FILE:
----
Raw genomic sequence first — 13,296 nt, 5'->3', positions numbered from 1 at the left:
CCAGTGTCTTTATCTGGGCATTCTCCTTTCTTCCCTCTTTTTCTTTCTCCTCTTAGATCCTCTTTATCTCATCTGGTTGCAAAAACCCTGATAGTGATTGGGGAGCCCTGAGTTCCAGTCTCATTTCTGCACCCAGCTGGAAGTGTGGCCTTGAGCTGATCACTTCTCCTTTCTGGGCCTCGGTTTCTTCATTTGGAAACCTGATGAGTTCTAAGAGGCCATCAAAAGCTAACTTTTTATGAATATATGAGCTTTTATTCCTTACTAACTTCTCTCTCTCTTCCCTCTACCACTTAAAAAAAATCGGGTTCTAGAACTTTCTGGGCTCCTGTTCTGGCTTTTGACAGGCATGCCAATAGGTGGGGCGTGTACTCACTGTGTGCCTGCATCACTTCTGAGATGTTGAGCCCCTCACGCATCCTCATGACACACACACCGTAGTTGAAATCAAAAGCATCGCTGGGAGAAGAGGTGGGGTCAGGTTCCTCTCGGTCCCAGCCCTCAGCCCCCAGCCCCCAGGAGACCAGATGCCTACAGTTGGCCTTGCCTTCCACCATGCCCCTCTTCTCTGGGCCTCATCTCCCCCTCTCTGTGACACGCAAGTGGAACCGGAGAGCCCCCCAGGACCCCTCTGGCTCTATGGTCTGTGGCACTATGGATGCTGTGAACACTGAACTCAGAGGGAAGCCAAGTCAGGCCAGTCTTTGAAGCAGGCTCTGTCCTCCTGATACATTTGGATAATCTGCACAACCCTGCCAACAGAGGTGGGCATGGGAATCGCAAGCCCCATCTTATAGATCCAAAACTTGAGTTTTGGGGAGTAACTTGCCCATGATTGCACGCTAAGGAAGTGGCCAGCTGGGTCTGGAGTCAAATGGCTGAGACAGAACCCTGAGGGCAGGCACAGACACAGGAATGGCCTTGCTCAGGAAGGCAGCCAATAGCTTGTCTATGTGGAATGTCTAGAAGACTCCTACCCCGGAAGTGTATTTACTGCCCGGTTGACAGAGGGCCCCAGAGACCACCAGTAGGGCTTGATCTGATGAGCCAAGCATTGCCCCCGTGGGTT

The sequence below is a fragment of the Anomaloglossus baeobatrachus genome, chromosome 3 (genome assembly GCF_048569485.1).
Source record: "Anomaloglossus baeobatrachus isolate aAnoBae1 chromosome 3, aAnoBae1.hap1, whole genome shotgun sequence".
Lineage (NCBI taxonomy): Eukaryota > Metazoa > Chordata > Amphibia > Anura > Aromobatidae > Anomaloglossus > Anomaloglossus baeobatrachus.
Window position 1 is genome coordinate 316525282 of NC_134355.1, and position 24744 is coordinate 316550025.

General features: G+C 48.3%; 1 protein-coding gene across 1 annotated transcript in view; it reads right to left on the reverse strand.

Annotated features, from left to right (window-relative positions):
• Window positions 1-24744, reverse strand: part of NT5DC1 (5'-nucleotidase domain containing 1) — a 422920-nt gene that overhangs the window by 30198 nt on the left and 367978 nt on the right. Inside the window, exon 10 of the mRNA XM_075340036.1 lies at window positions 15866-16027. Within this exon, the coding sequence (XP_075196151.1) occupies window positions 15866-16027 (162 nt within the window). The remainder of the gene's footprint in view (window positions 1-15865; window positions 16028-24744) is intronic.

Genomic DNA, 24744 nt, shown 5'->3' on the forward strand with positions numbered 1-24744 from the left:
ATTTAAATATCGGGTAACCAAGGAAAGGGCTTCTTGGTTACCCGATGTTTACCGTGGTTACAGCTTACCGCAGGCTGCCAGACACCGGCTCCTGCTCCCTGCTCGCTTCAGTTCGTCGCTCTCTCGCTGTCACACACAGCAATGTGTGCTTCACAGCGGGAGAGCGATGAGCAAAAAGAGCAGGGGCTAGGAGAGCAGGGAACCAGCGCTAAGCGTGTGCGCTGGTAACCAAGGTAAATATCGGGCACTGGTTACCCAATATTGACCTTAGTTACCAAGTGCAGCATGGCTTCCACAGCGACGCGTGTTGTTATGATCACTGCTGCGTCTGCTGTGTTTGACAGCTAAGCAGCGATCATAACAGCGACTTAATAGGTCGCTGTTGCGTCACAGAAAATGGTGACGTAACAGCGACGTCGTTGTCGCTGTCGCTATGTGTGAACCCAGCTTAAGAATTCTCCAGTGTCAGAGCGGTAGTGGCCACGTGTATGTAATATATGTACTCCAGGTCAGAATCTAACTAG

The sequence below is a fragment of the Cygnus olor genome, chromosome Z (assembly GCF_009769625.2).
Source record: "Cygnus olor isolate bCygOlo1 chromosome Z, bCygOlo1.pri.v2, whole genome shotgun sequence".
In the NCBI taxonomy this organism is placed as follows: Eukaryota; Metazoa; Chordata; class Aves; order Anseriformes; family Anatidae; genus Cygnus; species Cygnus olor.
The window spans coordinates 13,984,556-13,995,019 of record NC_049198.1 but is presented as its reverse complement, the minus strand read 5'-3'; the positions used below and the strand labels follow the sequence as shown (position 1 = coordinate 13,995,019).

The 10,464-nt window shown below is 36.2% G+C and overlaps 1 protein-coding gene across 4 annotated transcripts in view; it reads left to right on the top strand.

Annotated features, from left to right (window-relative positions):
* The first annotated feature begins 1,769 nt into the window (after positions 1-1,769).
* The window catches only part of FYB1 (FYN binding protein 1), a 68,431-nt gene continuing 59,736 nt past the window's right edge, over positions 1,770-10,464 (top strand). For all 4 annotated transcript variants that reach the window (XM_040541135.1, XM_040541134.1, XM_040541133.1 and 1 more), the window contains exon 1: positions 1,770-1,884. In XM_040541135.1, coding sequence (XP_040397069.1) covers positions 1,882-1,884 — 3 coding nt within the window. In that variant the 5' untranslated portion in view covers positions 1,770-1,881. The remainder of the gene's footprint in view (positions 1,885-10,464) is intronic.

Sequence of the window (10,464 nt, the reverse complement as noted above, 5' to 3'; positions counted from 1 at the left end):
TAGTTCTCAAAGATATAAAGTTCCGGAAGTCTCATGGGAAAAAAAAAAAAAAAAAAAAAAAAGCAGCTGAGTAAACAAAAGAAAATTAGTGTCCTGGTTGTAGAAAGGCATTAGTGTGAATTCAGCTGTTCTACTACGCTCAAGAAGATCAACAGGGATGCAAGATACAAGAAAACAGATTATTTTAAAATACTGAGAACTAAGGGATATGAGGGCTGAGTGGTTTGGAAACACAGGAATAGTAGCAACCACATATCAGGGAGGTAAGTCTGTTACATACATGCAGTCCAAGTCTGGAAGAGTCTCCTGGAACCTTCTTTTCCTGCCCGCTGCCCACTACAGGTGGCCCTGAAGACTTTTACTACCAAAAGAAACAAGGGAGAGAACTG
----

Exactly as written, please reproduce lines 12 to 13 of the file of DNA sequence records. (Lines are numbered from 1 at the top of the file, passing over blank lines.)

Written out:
The sequence below is a fragment of the Cygnus olor genome, chromosome Z (assembly GCF_009769625.2).
Source record: "Cygnus olor isolate bCygOlo1 chromosome Z, bCygOlo1.pri.v2, whole genome shotgun sequence".